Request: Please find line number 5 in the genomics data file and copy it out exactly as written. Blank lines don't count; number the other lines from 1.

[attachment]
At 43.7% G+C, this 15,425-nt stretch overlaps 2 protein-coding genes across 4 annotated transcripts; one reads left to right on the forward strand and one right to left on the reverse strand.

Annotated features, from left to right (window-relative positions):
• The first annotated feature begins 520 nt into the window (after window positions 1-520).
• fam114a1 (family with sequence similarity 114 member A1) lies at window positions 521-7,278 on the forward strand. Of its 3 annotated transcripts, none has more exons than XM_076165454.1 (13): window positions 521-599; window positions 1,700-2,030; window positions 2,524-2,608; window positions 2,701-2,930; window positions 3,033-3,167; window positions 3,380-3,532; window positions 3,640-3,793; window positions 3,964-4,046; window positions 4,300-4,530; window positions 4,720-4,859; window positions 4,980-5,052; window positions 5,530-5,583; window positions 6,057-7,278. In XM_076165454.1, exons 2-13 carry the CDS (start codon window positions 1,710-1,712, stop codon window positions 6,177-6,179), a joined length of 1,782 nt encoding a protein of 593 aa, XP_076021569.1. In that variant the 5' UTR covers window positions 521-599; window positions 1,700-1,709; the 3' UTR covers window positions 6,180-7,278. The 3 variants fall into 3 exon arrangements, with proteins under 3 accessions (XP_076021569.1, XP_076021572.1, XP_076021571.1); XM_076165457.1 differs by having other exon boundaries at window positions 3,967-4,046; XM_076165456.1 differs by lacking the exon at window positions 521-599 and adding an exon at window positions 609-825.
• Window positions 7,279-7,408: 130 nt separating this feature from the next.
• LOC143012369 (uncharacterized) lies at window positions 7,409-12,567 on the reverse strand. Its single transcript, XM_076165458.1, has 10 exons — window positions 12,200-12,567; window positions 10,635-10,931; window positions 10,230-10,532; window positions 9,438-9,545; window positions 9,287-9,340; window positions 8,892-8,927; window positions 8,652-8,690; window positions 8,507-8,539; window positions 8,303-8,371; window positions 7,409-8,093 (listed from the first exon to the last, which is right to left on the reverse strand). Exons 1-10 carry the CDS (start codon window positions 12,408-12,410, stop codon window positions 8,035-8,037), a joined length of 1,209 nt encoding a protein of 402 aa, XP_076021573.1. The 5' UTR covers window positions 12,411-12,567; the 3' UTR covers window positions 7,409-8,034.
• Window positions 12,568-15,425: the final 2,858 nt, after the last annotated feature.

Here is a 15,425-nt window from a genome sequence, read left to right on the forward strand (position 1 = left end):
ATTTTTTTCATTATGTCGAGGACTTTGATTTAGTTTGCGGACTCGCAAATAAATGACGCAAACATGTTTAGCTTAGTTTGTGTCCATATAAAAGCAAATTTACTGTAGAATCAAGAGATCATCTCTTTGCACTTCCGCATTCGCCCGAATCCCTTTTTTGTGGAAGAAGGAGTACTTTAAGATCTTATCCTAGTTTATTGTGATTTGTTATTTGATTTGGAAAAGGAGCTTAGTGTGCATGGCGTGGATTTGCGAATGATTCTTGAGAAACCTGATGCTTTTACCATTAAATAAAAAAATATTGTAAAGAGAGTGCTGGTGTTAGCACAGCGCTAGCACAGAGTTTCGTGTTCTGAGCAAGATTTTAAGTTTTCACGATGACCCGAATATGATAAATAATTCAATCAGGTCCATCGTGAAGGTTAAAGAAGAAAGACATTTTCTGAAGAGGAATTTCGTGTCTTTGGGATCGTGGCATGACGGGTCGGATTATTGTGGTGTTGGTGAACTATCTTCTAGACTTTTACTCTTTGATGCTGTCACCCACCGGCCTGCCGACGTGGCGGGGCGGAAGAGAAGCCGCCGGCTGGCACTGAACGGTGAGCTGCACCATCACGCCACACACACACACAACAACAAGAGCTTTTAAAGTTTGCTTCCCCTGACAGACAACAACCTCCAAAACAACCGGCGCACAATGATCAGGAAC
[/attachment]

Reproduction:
• Window positions 7,279-7,408: 130 nt separating this feature from the next.